At 9:16 AM on October 16, 2013, Behan emailed Goodwin seeking help to refute criticisms of Proposal 5: “Hi, Rob, Peter and Mark — Among his frequent criticisms of Proposition 5 Peter Bauer says there’s no enabling legislation — therefore, no guarantee that the state will get what it says it will get. Conversely, he says, there is enabling legislation for Prop. 4. Do you know the history here? Why no enabling legislation? We want to be prepared with an answer. Thanks Mark.” At 9:18 AM, Goodwin forwarded Behan’s email to Tighe and asked “Please see the email below. Can you provide an answer for us on this issue?” At 9:33 AM, Tighe responded to Goodwin and at 10:18 AM Ken Hamm, a DEC attorney, provided a more detailed response. The next day Mr. Goodwin emailed Hamm “Thanks Ken” and to Tighe “Thanks for the help Julie.” Tighe emailed Goodwin “Any time.”

DEC staff should have refrained from any and all advocacy or support for this amendment in the months after Second Passage and prior to the election in November 2013. State agencies are barred from assisting one side or the other in ballot questions. DEC was hardly impartial.

The Fallout

The NYCO Amendment was listed on the 2013 ballot as Proposition 5. It passed, largely carried by strong union efforts in support of Proposition 1 that allowed casino gambling in New York. Hundreds of thousands fewer New Yorkers voted for Proposition 5 than did Proposition 4 for the resolution of property title issues in Township 40 around Raquette Lake.

Since the passage of the amendment in 2013, NYCO has conducted test drilling on Lewis Lot 8, cutting the forest that had not seen an axe since the 1890s, or before, for roads and drilling platforms. NYCO is now working to test the wollastonite supply beneath Lewis Lot 8 by horizontal drilling from its mine wall that borders the Forest Preserve.

The good news is that the NYCO amendment has produced changes in the assessment of proposed Article 14 amendments in the Legislature in several critical ways, spearheaded by the leadership of the State Assembly Conservation Committee Chair Steven Englebright and the senior environmental staff in the State Assembly:

  • It is now stated policy among legislative leaders and staff that a proposed Article 14 amendment must be scrutinized for its purpose and benefits. An amendment must be a verifiable solution of last resort that is needed to resolve a real public problem.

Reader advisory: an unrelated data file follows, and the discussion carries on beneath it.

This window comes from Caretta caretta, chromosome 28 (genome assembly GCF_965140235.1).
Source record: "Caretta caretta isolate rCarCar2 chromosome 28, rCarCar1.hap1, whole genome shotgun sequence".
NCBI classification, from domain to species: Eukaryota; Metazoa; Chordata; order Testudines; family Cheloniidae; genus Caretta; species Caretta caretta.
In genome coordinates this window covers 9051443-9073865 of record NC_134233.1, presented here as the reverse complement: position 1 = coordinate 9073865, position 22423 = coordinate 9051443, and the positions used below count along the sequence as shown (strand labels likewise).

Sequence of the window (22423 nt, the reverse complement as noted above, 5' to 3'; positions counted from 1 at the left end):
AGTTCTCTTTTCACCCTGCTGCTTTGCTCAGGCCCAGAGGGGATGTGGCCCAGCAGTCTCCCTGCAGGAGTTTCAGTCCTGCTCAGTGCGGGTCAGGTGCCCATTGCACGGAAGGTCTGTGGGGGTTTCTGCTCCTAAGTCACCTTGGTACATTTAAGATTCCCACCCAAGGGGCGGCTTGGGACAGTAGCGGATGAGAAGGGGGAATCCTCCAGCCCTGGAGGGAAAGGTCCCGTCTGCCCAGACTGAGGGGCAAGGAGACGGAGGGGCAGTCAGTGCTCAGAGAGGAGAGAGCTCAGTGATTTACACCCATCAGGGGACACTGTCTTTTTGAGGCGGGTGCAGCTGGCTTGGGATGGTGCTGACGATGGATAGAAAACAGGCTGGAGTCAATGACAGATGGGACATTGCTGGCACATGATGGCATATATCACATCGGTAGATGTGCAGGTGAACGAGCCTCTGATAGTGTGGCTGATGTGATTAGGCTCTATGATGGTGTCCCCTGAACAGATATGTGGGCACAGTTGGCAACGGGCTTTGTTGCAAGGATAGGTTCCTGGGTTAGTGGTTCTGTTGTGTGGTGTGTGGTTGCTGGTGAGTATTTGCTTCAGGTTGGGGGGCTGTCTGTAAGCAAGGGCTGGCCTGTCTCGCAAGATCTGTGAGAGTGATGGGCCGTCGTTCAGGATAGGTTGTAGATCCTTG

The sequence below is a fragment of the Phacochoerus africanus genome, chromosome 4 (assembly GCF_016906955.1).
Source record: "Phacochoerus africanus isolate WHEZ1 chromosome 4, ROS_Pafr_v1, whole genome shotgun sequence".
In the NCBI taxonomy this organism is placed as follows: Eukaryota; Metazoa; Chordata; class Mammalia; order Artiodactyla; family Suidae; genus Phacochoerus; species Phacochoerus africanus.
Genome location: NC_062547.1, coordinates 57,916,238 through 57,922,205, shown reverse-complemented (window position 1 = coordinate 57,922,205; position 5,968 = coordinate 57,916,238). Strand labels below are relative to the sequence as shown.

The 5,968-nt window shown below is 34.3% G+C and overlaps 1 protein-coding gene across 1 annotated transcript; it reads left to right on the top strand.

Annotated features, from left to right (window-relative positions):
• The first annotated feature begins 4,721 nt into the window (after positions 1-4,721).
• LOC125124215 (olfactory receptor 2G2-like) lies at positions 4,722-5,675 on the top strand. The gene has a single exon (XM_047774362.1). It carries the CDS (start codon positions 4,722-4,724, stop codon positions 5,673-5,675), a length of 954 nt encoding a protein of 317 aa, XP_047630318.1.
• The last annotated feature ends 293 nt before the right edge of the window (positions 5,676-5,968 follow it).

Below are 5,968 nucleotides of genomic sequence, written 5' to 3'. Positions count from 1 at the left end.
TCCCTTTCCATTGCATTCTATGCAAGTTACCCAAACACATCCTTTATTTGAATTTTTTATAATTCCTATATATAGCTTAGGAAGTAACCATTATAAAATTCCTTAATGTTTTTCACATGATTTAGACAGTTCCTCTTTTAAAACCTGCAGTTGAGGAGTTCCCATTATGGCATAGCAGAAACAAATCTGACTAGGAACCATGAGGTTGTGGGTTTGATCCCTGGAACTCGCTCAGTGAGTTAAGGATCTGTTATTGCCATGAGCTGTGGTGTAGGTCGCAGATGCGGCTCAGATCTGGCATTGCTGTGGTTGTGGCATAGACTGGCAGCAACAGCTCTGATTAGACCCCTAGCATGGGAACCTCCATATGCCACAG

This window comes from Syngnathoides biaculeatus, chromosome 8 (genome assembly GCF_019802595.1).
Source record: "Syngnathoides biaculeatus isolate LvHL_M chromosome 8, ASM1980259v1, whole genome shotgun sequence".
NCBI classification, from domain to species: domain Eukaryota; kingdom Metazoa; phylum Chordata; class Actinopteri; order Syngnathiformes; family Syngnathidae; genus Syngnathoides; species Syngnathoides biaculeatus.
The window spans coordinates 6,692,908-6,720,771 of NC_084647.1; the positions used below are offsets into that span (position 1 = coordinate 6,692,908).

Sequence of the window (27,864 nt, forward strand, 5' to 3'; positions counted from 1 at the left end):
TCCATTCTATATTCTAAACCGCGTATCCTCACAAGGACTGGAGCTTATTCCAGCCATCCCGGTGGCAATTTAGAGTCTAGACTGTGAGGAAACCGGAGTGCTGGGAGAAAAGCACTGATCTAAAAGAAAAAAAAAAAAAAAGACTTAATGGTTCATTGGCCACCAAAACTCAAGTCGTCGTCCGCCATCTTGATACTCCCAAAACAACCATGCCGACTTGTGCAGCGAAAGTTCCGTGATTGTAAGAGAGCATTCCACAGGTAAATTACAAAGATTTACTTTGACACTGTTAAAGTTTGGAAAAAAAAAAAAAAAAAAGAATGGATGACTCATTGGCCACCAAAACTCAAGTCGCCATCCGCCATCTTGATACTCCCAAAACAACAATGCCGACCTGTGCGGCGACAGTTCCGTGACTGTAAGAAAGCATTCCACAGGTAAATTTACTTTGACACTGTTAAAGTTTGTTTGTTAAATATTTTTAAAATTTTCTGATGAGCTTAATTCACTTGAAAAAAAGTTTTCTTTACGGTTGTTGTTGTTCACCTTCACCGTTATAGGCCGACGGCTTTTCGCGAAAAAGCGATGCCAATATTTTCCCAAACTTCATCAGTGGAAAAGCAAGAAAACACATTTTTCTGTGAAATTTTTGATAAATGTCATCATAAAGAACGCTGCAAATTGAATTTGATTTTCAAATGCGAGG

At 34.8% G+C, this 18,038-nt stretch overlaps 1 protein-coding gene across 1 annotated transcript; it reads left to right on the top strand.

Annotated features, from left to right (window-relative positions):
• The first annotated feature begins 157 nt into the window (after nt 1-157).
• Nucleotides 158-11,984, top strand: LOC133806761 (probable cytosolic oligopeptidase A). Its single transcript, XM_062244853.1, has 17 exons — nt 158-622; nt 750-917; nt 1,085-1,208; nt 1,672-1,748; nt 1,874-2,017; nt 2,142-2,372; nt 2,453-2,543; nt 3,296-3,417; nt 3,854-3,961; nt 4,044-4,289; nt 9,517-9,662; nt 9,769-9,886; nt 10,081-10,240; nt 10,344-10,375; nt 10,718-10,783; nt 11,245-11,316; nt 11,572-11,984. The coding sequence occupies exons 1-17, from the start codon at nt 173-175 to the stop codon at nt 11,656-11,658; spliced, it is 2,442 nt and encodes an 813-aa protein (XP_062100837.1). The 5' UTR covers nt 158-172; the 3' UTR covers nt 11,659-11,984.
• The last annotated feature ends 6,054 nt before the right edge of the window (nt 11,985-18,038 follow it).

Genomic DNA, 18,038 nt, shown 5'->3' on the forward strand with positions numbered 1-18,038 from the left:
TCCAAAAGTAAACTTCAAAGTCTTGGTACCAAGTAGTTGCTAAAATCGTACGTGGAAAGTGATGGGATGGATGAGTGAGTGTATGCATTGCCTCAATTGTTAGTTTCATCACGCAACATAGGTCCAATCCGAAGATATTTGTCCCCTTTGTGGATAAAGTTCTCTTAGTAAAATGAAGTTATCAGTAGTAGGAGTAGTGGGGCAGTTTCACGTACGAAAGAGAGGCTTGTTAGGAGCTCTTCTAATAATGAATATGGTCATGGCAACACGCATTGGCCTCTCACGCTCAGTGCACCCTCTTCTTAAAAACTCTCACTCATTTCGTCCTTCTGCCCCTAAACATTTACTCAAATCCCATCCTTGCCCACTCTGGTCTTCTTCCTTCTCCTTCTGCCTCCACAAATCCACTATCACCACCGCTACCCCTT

• An amendment must provide tangible public benefits.
  • An amendment must be written consistent with past amendments.
  • An amendment must be accompanied by enabling legislation that details all agreements and the process for how the amendment will be administered at the time of First Passage. Enabling legislation is now a must for Article 14 amendments.

The three possible amendments at varying stages of consideration in 2020 are being assessed under this criteria. While State Assembly leaders have made it clear that there will be no more NYCO-style amendments, and that new possible Article 14 amendments will be tightly scrutinized, the DEC and Cuomo Administration have shown no appetite for reflection. Thankfully, the Legislature has made serious reforms.

The NYCO amendment has not been finalized by the Legislature as is required. The final land swap has to be authorized by the Legislature to approve the value of Lewis Lot 8 and the new lands proposed for addition to the Forest Preserve as compensation for the loss of Lewis Lot 8. It’s 2020 and the state has yet to submit anything.

Protect the Adirondacks has called for legislative hearings to fully examine the role of the DEC and Board of Elections in the NYCO Amendment. It is our position that this amendment should not be finalized by the Legislature until all of DEC’s actions in support of NYCO have been brought to light, all withheld materials made public, and that this matter is fully investigated.

In 2015, Protect the Adirondacks submitted a complaint to state leaders about the NYCO amendment. The New York Times published parts of PROTECT’s research.